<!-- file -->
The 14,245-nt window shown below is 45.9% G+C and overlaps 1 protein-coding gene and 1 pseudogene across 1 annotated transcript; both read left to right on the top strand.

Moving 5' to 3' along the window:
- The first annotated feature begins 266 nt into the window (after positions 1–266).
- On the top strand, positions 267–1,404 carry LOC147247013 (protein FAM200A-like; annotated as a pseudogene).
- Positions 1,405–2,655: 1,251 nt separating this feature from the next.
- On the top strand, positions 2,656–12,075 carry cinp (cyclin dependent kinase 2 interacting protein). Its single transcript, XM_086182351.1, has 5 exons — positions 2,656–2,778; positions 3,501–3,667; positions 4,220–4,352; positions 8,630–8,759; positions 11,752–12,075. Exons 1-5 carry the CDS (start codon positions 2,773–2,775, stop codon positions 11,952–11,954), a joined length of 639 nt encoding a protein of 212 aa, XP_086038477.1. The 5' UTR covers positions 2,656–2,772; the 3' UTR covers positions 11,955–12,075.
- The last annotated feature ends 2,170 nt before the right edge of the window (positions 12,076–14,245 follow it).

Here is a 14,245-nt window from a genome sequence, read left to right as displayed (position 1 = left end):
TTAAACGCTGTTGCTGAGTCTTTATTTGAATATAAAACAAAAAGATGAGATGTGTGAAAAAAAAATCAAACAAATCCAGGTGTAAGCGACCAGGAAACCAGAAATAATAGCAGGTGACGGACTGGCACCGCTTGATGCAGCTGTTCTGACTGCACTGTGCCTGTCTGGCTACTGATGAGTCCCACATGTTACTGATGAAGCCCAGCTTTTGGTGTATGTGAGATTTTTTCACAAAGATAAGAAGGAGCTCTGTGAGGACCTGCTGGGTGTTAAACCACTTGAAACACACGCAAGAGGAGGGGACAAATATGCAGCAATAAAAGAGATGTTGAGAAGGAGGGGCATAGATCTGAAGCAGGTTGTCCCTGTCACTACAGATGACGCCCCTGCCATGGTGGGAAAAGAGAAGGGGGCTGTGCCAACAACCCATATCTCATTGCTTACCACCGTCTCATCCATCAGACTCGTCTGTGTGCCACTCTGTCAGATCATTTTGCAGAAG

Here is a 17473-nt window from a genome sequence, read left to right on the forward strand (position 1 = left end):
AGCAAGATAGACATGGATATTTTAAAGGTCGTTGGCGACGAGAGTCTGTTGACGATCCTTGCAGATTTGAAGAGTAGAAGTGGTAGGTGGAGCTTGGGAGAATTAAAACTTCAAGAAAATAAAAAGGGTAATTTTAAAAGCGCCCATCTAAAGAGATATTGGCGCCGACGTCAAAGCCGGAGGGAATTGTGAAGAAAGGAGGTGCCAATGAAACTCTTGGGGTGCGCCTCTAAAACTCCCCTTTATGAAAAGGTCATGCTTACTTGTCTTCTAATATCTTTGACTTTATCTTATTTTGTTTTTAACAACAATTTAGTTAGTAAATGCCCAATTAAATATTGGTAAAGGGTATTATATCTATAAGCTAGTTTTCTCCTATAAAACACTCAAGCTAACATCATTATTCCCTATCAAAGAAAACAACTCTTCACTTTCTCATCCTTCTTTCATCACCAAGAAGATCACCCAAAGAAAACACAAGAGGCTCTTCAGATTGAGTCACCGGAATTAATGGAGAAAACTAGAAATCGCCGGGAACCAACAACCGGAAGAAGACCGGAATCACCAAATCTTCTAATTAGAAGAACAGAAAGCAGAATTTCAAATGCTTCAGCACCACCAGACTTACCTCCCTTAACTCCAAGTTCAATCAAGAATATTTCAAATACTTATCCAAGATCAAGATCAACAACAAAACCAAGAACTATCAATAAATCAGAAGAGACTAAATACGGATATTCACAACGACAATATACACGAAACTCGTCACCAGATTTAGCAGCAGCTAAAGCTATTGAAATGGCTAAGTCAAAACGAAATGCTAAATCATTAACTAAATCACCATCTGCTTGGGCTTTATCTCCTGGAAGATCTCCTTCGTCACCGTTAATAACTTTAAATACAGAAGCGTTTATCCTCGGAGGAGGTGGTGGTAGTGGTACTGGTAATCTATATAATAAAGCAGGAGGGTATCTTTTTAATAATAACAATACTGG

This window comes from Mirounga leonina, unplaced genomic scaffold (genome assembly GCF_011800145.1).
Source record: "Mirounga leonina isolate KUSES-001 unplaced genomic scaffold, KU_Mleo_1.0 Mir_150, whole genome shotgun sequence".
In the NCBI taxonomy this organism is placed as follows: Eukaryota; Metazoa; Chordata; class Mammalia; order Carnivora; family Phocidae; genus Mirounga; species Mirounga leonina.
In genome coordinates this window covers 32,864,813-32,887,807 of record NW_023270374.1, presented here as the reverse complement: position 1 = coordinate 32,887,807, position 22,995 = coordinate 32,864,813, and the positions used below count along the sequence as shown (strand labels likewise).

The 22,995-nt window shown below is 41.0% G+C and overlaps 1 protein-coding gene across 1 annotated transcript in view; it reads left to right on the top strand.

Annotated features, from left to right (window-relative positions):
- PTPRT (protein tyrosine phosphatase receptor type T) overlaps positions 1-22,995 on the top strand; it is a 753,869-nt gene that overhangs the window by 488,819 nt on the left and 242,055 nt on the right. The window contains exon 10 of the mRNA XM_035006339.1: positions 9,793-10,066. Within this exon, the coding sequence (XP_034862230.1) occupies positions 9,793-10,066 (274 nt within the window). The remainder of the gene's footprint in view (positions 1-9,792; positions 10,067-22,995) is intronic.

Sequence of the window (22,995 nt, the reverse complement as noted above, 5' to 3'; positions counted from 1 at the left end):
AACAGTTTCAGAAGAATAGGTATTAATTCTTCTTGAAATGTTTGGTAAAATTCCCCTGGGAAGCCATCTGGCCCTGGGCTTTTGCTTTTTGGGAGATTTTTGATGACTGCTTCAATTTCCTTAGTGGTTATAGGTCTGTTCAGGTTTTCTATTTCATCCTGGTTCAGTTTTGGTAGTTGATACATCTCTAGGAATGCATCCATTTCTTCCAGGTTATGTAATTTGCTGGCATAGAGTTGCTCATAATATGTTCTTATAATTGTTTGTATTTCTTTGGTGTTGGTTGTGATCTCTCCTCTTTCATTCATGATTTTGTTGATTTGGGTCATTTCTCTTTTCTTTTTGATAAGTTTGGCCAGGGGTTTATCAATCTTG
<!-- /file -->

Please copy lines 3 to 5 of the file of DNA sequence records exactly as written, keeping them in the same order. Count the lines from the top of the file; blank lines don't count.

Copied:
- The first annotated feature begins 266 nt into the window (after positions 1–266).
- On the top strand, positions 267–1,404 carry LOC147247013 (protein FAM200A-like; annotated as a pseudogene).
- Positions 1,405–2,655: 1,251 nt separating this feature from the next.